For the ghost story connoisseur The Others had all the classic nuances: the gothic mansion with a history of untimely deaths, a damsel in distress, mists galore and a graveyard conveniently located on the manse grounds. What this one had over other films of this genre was a truly unnerving mystery -actually a couple of mysteries- and a positive nod for ancient pagan beliefs concerning death and the afterlife. With the tight script and fine acting it was only bettered by some deeply chilling moments, and thankfully it delivered these in spades. The scariest scene by far, however, was the Confirmation gown scene. One class-A movie and one unforgettable horror scene!
11. Eraserhead - every single psychologically disturbing second
This is the only inductee here that includes the entire movie. Additionally, it is the only one that I absolutely refuse to watch a second time.
Written, directed and produced by David Lynch, the plot of Eraserhead is quirky but simple enough: a guy has strange neighbors, a stranger girl fiend, a still stranger girlfriend's mother, a strange mystery to solve, a pitifully mutated infant with strange needs and a generally strange apartment radiator. Ok, if this isn't weird enough practically every single second of this movie is drenched in surrealistic imagery of the most unpleasant nature. Even the dialog is surrealistic, and the music and sound effects are either disorienting or inappropriately blithe. Altogether, this film plays exactly like one of the worst nightmares you can ever, ever imagine having. While I give Lynch kudos for making the most bizarre movie I have ever watched, it is something I never want to endure again. NEVER EVER again!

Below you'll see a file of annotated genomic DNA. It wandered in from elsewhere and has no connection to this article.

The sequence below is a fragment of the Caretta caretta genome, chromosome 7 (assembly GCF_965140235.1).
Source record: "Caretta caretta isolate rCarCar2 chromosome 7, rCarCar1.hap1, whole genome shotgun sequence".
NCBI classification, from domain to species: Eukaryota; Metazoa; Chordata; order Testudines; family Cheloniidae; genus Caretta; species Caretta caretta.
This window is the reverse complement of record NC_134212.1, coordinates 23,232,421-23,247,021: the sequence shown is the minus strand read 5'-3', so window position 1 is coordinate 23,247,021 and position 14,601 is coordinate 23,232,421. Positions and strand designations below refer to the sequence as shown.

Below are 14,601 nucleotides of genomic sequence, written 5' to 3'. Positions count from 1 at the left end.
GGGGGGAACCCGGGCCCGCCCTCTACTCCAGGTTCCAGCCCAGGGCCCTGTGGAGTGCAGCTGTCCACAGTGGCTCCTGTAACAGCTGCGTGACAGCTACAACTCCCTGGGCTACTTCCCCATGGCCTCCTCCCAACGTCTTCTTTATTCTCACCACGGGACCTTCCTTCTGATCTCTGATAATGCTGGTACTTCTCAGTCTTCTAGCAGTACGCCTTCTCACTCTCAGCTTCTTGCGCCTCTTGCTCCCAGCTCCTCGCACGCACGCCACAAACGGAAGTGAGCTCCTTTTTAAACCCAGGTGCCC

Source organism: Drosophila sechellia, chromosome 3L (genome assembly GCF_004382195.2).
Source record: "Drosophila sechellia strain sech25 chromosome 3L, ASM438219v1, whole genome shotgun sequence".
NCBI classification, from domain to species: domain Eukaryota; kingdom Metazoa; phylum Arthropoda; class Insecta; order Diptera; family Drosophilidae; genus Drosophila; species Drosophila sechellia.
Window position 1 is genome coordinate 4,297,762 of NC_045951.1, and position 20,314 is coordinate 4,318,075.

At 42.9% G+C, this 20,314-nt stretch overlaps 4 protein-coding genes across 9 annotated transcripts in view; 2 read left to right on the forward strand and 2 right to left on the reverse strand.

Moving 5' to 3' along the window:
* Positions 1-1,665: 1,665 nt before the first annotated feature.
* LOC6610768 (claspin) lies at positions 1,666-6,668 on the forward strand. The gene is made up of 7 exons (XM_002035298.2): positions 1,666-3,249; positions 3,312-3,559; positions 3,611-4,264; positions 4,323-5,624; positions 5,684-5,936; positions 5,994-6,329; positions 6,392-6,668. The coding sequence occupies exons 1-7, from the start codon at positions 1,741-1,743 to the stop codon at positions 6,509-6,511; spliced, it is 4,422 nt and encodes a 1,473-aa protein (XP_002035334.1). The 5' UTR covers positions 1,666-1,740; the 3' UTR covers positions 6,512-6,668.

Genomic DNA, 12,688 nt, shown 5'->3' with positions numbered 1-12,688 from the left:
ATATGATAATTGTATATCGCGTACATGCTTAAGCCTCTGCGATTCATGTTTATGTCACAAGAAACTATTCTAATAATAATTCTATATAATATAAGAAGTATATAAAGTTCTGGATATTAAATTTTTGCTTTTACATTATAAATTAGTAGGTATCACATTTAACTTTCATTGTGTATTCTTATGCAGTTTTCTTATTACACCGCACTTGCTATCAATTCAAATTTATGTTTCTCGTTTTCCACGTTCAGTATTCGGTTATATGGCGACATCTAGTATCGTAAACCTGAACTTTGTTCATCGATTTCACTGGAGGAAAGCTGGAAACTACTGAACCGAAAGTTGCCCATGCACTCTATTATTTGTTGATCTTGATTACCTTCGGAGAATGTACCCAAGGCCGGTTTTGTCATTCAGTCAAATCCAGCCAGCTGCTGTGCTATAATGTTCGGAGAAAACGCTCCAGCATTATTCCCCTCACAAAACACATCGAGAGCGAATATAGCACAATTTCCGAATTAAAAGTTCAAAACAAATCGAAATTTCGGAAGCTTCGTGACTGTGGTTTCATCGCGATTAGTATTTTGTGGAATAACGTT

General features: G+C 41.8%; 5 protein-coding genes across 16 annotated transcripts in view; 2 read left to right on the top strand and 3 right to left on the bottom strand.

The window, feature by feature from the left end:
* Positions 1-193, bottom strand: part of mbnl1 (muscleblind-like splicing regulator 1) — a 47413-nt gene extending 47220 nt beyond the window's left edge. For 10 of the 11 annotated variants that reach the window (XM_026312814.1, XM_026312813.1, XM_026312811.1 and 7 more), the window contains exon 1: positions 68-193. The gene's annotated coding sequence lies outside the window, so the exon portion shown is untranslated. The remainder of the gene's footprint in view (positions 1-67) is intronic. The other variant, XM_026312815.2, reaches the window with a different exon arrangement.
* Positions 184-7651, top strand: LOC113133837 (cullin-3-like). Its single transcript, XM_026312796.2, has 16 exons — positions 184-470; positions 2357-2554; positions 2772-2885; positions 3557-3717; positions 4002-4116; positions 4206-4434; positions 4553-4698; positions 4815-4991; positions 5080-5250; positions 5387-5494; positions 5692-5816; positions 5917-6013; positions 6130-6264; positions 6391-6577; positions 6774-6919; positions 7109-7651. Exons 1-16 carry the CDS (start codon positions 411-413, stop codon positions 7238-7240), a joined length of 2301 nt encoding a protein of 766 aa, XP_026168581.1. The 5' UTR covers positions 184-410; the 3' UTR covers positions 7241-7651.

10. White Noise - the things on the television screen